Rapid rise in global food prices in May

NEW DELHI: World food prices rose in May at their fastest monthly rate in more than a decade, even as world cereal production is on track to hit a new record, the United Nations said on Thursday Food and Agriculture United (FAO).
The FAO food price index averaged 127.1 points in May, 4.8% more than in April and 39.7% more than in May 2020. A combination of factors was attributed the sharp increase, including increased demand, production delays, crop disruptions and supply bottlenecks. . A surge in international prices for vegetable oils, sugar and grains has pushed the index, which tracks monthly changes in international prices for commonly traded food products, to its highest value since September 2011 and just 7 , 6% below its historic high.
The FAO cereal price index rose 6.0% from April, driven by international maize prices, which were on average 89.9% above their value a year earlier. However, corn prices started to decline in late May, mainly due to improved production prospects in the United States. International wheat prices also fell at the end of the month, but rose on average 6.8% in May compared to April, while international rice prices remained stable.
The FAO vegetable oil price index rose 7.8% in May, mainly reflecting higher prices for palm, soybean and rapeseed oils. Palm oil prices have increased due to the slowdown in production in Southeast Asian countries, while the outlook for robust global demand, especially from the biodiesel sector, has pushed prices higher. soybean oil price.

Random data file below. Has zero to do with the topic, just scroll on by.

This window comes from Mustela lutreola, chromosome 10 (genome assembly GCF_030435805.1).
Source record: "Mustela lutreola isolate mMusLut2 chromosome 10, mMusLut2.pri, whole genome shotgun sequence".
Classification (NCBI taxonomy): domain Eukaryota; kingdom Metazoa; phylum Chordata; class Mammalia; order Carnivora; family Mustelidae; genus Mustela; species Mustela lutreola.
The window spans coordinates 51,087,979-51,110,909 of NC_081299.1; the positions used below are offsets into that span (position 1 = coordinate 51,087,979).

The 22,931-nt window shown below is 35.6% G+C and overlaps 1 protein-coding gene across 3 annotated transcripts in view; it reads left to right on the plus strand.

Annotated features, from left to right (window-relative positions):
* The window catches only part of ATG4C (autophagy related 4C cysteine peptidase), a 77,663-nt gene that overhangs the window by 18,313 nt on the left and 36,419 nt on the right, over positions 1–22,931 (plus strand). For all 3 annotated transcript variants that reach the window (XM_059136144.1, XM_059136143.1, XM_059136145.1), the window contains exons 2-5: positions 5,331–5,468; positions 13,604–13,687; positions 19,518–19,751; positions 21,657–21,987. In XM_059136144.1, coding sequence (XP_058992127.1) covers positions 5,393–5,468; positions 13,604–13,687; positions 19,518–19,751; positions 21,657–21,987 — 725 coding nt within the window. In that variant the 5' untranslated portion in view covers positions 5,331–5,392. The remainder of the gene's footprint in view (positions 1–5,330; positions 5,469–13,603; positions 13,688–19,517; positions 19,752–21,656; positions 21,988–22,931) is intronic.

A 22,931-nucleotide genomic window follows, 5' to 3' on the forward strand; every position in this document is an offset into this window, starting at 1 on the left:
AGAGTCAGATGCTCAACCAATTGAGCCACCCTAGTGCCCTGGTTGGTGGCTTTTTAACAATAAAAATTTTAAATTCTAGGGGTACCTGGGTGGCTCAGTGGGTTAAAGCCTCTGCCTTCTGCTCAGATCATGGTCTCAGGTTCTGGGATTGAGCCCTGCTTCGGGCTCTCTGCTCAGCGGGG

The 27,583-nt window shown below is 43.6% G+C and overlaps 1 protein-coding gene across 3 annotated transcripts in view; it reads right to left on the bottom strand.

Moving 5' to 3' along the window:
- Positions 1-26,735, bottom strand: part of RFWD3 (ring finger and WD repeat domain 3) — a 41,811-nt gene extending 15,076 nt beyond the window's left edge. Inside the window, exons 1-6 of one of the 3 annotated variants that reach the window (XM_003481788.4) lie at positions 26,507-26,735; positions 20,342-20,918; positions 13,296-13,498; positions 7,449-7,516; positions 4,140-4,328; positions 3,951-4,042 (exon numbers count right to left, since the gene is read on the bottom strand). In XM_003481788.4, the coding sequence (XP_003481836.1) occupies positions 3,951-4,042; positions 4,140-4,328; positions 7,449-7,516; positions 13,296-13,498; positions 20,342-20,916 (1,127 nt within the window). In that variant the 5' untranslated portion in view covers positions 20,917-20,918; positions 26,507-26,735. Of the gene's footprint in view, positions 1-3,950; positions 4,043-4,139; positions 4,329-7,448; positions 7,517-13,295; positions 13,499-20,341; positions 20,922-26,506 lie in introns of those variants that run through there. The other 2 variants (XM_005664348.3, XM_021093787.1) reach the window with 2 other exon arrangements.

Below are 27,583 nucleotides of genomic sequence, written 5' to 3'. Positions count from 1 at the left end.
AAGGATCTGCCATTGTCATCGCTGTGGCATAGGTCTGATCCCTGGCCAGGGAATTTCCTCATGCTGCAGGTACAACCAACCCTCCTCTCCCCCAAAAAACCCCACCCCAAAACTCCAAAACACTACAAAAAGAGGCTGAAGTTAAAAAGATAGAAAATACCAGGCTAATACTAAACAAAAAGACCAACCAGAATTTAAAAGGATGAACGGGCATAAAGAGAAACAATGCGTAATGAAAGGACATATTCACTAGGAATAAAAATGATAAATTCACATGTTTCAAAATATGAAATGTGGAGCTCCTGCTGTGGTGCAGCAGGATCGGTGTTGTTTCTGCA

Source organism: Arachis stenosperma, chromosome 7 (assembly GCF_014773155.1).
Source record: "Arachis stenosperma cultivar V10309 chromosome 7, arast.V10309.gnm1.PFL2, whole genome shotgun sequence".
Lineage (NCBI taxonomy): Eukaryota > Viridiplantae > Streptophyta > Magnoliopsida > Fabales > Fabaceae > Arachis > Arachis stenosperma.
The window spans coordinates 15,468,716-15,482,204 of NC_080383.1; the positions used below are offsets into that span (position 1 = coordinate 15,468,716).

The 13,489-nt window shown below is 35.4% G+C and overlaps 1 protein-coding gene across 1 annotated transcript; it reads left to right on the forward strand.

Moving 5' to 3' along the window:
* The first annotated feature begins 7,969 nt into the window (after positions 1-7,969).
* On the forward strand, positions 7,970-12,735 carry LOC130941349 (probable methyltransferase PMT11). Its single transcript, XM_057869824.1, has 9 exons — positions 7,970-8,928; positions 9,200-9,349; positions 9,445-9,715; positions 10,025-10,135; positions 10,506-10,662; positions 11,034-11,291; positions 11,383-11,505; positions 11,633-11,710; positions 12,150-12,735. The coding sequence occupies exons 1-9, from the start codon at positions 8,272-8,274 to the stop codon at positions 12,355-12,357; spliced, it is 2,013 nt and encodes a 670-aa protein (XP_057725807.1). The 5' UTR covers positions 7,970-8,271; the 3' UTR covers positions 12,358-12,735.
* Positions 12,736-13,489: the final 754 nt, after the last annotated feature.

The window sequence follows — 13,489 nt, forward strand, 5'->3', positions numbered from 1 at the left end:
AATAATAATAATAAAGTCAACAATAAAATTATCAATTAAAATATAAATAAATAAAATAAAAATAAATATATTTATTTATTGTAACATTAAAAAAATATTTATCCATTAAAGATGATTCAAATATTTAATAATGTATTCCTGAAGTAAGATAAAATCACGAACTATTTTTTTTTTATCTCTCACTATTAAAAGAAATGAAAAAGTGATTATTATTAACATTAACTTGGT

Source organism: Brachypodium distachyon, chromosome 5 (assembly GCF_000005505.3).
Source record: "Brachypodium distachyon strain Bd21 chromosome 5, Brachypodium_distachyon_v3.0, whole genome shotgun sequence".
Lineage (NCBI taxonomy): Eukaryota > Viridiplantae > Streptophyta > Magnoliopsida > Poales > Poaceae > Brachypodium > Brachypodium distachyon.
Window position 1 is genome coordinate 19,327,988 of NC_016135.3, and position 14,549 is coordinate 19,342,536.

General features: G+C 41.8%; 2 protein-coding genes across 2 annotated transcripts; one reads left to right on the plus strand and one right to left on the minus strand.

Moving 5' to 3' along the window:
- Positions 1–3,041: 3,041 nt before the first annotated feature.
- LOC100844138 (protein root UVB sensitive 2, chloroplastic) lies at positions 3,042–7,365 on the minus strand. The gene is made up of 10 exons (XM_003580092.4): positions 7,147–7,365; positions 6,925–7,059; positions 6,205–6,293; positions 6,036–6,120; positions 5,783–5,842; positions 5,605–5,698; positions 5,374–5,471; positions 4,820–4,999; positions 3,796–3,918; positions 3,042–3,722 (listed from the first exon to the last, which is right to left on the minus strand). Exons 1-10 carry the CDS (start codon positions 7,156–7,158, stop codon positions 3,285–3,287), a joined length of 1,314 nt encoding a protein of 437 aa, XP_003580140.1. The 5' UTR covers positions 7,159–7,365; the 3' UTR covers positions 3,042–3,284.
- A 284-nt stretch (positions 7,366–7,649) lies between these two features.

The FAO Sugar Price Index rose 6.8% from April, largely due to harvest delays and concerns about declining crop yields in Brazil, even as export volumes India’s major investments helped to dampen the price spike.
The FAO Meat Price Index rose 2.2% from April due to a faster pace of import purchases by China, as well as growing domestic demand for poultry and meat. pork in the main producing regions.
The FAO dairy price index rose 1.8% in the month, averaging 285 above its level a year ago. The increase was led by strong import demand for skimmed milk and whole milk powders, while butter prices fell for the first time in nearly a year due to the increase in New Zealand export offer.

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